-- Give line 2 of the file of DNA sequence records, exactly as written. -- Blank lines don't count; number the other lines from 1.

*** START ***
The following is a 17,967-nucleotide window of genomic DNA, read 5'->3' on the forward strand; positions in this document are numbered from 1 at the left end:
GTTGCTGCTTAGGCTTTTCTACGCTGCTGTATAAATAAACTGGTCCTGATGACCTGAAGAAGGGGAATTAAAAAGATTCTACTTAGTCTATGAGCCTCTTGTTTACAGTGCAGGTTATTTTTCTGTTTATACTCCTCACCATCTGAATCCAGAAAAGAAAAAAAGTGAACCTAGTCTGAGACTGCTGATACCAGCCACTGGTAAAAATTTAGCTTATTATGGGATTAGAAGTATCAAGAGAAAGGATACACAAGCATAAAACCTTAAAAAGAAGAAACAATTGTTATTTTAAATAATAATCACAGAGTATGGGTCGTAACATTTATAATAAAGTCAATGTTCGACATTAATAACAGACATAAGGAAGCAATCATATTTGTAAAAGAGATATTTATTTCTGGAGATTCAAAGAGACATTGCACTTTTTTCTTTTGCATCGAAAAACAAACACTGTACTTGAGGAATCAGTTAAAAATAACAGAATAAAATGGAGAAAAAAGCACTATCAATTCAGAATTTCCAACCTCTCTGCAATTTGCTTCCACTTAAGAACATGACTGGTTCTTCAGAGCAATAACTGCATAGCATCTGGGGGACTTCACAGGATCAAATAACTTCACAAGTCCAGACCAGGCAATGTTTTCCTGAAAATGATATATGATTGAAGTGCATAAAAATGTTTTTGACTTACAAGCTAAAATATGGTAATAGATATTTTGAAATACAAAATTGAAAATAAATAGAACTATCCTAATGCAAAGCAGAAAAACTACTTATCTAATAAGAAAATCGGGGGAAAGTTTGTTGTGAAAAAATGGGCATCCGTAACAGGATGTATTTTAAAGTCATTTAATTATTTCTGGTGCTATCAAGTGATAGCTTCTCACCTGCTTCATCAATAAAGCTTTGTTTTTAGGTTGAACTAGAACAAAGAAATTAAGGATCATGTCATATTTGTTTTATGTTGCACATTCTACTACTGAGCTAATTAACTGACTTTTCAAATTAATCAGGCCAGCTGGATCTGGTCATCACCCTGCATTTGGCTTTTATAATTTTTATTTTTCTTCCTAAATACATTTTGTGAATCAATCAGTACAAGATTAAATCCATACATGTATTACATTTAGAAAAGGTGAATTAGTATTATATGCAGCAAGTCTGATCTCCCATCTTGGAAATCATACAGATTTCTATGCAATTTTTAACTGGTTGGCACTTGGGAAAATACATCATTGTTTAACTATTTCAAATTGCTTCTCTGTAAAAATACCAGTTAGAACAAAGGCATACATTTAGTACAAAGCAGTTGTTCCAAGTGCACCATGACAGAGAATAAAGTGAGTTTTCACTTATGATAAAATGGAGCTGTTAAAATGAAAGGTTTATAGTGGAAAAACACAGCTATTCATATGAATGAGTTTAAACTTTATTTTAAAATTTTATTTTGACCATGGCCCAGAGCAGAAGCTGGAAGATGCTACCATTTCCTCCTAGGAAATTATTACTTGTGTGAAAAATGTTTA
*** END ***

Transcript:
GTTGCTGCTTAGGCTTTTCTACGCTGCTGTATAAATAAACTGGTCCTGATGACCTGAAGAAGGGGAATTAAAAAGATTCTACTTAGTCTATGAGCCTCTTGTTTACAGTGCAGGTTATTTTTCTGTTTATACTCCTCACCATCTGAATCCAGAAAAGAAAAAAAGTGAACCTAGTCTGAGACTGCTGATACCAGCCACTGGTAAAAATTTAGCTTATTATGGGATTAGAAGTATCAAGAGAAAGGATACACAAGCATAAAACCTTAAAAAGAAGAAACAATTGTTATTTTAAATAATAATCACAGAGTATGGGTCGTAACATTTATAATAAAGTCAATGTTCGACATTAATAACAGACATAAGGAAGCAATCATATTTGTAAAAGAGATATTTATTTCTGGAGATTCAAAGAGACATTGCACTTTTTTCTTTTGCATCGAAAAACAAACACTGTACTTGAGGAATCAGTTAAAAATAACAGAATAAAATGGAGAAAAAAGCACTATCAATTCAGAATTTCCAACCTCTCTGCAATTTGCTTCCACTTAAGAACATGACTGGTTCTTCAGAGCAATAACTGCATAGCATCTGGGGGACTTCACAGGATCAAATAACTTCACAAGTCCAGACCAGGCAATGTTTTCCTGAAAATGATATATGATTGAAGTGCATAAAAATGTTTTTGACTTACAAGCTAAAATATGGTAATAGATATTTTGAAATACAAAATTGAAAATAAATAGAACTATCCTAATGCAAAGCAGAAAAACTACTTATCTAATAAGAAAATCGGGGGAAAGTTTGTTGTGAAAAAATGGGCATCCGTAACAGGATGTATTTTAAAGTCATTTAATTATTTCTGGTGCTATCAAGTGATAGCTTCTCACCTGCTTCATCAATAAAGCTTTGTTTTTAGGTTGAACTAGAACAAAGAAATTAAGGATCATGTCATATTTGTTTTATGTTGCACATTCTACTACTGAGCTAATTAACTGACTTTTCAAATTAATCAGGCCAGCTGGATCTGGTCATCACCCTGCATTTGGCTTTTATAATTTTTATTTTTCTTCCTAAATACATTTTGTGAATCAATCAGTACAAGATTAAATCCATACATGTATTACATTTAGAAAAGGTGAATTAGTATTATATGCAGCAAGTCTGATCTCCCATCTTGGAAATCATACAGATTTCTATGCAATTTTTAACTGGTTGGCACTTGGGAAAATACATCATTGTTTAACTATTTCAAATTGCTTCTCTGTAAAAATACCAGTTAGAACAAAGGCATACATTTAGTACAAAGCAGTTGTTCCAAGTGCACCATGACAGAGAATAAAGTGAGTTTTCACTTATGATAAAATGGAGCTGTTAAAATGAAAGGTTTATAGTGGAAAAACACAGCTATTCATATGAATGAGTTTAAACTTTATTTTAAAATTTTATTTTGACCATGGCCCAGAGCAGAAGCTGGAAGATGCTACCATTTCCTCCTAGGAAATTATTACTTGTGTGAAAAATGTTTA